Tag Archives: NYC STYLE

STEAK TIDBITS OVER BUTTERED TOAST POINTS, CLASSIC AMERICAN CUISINE

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Down in the old canyons of Manhattan’s Financial District known as “Wall Street” small business owners catered to the thousands who worked at every income level and from janitor to CEO. Downtown as we called it was a place where people made their livelihoods and commuted in and out of the city. Today’s Downtown is a mix of the old financial center and a buzzing residential and retail community. This dish in the picture is my “ode” to the places that used to feed all of Downtown’s workers. In 1978 I started working in a Brokerage firm on Broadway, 61 Broadway to be exact. When you exited out the back of the building on its lower level you were on “Trinity Place” at the corner of “Exchange Alley”. That still exists. Opposite was the German American restaurant and bar called VOLK’S…food memory here…Their burgers were amazing, char grilled. Their drinks were big. And their Black Forest Cake was fantastic. At the corner of Exchange and Trinity on the south side of 61 Broadway was a parking lot. And next to that was a place that was the “best place ever” to a college kid working in a a financial firm in NYC. MICHAEL’S ONE was the name of this bar/restaurant and it was where the brokers and traders of the firm along with the back office and clerical workers went after the market closed to have a drink and/or something to eat. Well, the drinks were the usual suspects but at the center of this black leather, polished wood, modern dining space was a central grill and cooking space manned by the Chef known as Sylvester. His steak tidbits were a thing of beauty. Sirloin tips seasoned with salt and pepper, then sauteed in a pan with butter…garlic was added then finished with Worchestershire Sauce…cooked only till medium rare, then poured over buttered white toast points. Amazing. They left a lasting impression on this college kid working for the summer. I wound up sticking with that job and making steak tidbits to this day!!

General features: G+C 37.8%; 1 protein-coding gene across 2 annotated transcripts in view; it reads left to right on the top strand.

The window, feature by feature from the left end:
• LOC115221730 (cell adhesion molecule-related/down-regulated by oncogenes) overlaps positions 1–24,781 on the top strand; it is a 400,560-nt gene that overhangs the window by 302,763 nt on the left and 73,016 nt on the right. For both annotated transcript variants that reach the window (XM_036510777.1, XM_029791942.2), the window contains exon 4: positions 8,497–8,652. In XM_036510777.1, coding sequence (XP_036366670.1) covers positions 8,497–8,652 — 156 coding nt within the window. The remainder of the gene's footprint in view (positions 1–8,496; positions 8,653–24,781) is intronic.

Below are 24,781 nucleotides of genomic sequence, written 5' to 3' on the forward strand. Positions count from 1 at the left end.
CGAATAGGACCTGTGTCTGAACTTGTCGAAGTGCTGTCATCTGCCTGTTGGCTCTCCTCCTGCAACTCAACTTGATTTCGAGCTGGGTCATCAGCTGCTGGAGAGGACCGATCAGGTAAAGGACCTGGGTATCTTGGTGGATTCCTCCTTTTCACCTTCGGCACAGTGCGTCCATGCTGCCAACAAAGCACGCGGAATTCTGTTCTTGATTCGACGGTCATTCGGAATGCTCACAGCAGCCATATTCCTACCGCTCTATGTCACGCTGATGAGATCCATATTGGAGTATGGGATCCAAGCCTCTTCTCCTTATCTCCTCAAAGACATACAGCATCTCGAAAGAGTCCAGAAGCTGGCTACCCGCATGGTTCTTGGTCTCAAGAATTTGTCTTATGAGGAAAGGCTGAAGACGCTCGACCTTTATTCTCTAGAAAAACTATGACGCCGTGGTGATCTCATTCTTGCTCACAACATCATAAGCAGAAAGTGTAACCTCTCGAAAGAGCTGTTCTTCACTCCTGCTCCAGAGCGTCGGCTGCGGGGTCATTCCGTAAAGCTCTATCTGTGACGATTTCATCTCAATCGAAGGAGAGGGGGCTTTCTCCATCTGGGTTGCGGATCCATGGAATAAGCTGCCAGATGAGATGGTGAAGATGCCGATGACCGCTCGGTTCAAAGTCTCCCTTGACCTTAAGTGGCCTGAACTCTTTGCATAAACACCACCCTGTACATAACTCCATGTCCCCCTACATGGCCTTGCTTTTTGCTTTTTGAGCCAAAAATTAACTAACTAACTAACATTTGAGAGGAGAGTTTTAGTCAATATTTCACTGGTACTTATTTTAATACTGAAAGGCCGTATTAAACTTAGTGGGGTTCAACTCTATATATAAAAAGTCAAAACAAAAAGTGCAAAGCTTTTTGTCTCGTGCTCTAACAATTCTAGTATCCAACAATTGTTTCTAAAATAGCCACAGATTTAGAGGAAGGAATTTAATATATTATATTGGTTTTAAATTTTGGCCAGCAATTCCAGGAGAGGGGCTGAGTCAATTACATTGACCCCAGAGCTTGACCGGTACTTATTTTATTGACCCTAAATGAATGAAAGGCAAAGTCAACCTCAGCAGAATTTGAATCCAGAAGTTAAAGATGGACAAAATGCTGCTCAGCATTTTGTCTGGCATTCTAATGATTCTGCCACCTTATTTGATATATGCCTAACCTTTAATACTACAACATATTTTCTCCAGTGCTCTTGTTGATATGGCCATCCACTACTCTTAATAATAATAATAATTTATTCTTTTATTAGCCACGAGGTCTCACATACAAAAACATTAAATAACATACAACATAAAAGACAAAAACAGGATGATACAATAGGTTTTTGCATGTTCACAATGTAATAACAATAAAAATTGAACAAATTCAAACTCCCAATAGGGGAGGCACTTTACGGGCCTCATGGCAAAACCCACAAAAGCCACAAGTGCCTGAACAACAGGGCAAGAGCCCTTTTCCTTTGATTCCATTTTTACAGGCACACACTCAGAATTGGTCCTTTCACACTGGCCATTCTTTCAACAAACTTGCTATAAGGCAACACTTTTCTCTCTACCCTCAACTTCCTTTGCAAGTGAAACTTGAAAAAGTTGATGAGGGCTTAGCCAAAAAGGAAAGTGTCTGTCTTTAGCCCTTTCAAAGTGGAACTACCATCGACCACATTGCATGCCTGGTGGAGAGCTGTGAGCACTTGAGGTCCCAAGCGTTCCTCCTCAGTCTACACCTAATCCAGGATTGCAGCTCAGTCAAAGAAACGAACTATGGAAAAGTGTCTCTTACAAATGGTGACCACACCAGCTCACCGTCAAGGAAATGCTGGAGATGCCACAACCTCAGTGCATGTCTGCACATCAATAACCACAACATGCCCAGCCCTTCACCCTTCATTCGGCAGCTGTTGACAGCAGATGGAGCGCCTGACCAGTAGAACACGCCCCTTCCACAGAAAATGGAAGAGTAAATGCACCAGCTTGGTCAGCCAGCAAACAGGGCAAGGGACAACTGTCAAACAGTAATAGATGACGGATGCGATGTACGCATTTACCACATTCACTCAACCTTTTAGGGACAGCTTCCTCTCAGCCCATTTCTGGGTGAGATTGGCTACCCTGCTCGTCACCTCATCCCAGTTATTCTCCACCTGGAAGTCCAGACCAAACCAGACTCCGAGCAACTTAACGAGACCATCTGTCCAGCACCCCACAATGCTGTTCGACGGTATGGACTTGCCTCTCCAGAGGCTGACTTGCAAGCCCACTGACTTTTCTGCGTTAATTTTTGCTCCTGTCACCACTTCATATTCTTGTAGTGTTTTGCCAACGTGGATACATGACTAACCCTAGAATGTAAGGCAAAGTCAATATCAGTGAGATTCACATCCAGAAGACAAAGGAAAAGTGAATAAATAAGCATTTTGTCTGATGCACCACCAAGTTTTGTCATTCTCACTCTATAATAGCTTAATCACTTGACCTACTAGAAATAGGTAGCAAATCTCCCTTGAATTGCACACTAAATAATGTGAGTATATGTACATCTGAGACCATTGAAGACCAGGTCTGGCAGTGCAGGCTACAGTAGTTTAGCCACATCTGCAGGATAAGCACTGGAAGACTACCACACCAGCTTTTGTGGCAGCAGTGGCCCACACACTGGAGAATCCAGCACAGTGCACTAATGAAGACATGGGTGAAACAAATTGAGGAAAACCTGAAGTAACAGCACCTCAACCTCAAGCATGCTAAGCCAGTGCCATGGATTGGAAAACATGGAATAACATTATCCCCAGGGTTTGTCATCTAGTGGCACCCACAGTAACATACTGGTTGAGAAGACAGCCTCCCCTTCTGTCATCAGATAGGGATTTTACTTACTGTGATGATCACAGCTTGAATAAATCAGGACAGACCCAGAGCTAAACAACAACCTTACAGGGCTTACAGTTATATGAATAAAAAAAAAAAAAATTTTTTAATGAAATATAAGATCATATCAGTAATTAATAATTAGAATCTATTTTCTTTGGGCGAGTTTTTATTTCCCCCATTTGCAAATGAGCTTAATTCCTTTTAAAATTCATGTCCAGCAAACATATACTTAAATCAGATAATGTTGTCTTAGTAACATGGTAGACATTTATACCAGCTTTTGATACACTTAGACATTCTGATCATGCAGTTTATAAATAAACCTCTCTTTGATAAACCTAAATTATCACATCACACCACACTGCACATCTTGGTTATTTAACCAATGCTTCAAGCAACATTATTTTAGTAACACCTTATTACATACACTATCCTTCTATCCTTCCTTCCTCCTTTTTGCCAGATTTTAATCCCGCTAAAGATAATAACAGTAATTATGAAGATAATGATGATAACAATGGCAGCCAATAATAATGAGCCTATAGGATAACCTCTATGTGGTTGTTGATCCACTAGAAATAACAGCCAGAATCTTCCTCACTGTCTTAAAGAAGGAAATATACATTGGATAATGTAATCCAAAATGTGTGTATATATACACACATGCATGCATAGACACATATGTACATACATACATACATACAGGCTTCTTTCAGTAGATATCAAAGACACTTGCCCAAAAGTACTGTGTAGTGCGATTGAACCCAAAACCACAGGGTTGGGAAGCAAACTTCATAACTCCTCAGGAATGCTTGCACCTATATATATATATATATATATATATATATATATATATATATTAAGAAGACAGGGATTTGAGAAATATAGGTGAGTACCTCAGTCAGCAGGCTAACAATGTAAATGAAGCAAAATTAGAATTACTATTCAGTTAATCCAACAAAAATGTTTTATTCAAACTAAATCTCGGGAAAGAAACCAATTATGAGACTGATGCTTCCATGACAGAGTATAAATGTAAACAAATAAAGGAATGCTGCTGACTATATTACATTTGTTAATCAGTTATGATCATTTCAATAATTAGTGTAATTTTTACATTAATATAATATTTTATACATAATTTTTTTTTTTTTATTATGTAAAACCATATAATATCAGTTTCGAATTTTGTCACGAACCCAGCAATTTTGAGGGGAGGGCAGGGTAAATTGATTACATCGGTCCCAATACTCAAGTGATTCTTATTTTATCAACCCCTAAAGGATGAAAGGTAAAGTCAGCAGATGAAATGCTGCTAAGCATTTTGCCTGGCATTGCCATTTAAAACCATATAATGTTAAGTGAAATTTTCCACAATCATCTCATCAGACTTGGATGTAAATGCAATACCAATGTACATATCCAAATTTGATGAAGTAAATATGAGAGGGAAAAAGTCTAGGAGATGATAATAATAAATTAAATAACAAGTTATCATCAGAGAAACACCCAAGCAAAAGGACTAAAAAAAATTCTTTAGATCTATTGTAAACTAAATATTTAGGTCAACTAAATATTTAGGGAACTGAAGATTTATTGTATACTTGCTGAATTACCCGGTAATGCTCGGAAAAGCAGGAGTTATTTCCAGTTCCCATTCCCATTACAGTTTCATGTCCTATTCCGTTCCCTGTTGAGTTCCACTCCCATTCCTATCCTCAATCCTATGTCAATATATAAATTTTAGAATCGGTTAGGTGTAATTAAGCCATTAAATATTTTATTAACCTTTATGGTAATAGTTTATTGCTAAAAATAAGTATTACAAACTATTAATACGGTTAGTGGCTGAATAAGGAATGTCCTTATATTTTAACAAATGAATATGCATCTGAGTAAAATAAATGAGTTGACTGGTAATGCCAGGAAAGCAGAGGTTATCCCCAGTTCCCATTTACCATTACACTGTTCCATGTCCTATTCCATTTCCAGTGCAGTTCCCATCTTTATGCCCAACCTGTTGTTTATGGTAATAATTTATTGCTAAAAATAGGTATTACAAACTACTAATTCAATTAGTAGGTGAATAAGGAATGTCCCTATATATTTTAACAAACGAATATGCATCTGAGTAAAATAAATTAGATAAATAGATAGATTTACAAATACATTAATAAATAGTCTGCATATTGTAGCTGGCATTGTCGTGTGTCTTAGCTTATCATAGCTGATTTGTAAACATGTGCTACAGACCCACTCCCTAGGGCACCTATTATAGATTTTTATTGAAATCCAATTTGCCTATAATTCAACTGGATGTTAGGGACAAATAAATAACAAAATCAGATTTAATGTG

STEAK TIDBITS

TIME: 1/2 HOUR FOR : 2 SERVINGS

1 1/2 LBS SIRLOIN STEAK TRIMMED OF EXCESS FAT. CUT INTO SMALL DICE/CUBES

1 STICK UNSALTED BUTTER

KOSHER SALT

CRACKED BLACK PEPPER

3 MINCED CLOVES OF GARLIC

2 TBS WORCHESTERSHIRE SAUCE

1 TSP MINCED FRESH FLAT LEAF PARSLEY

2 TRIMMED SLICES OF GOOD WHITE SANDWICH BREAD TOASTED THEN BUTTERED THEN CUT DIAGONALLY